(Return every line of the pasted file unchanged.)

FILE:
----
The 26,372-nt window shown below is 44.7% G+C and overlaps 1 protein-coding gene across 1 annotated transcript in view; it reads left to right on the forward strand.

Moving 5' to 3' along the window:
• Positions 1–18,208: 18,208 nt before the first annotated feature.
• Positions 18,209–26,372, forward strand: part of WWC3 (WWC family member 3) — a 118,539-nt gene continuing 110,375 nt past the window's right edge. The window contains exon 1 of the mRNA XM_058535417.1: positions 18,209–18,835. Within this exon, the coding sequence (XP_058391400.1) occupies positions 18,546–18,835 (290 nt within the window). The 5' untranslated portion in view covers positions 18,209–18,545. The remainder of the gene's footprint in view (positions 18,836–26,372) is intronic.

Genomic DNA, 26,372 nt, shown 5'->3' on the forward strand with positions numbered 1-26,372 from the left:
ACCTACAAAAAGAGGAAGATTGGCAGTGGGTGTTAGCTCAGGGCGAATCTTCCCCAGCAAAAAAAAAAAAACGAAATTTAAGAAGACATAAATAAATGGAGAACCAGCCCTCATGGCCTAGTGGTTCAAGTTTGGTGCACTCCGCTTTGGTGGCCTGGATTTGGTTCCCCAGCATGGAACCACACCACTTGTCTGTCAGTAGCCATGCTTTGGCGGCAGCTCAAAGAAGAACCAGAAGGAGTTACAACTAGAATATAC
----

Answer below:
The 26,372-nt window shown below is 44.7% G+C and overlaps 1 protein-coding gene across 1 annotated transcript in view; it reads left to right on the forward strand.

Moving 5' to 3' along the window:
• Positions 1–18,208: 18,208 nt before the first annotated feature.
• Positions 18,209–26,372, forward strand: part of WWC3 (WWC family member 3) — a 118,539-nt gene continuing 110,375 nt past the window's right edge. The window contains exon 1 of the mRNA XM_058535417.1: positions 18,209–18,835. Within this exon, the coding sequence (XP_058391400.1) occupies positions 18,546–18,835 (290 nt within the window). The 5' untranslated portion in view covers positions 18,209–18,545. The remainder of the gene's footprint in view (positions 18,836–26,372) is intronic.

Genomic DNA, 26,372 nt, shown 5'->3' on the forward strand with positions numbered 1-26,372 from the left:
ACCTACAAAAAGAGGAAGATTGGCAGTGGGTGTTAGCTCAGGGCGAATCTTCCCCAGCAAAAAAAAAAAAACGAAATTTAAGAAGACATAAATAAATGGAGAACCAGCCCTCATGGCCTAGTGGTTCAAGTTTGGTGCACTCCGCTTTGGTGGCCTGGATTTGGTTCCCCAGCATGGAACCACACCACTTGTCTGTCAGTAGCCATGCTTTGGCGGCAGCTCAAAGAAGAACCAGAAGGAGTTACAACTAGAATATAC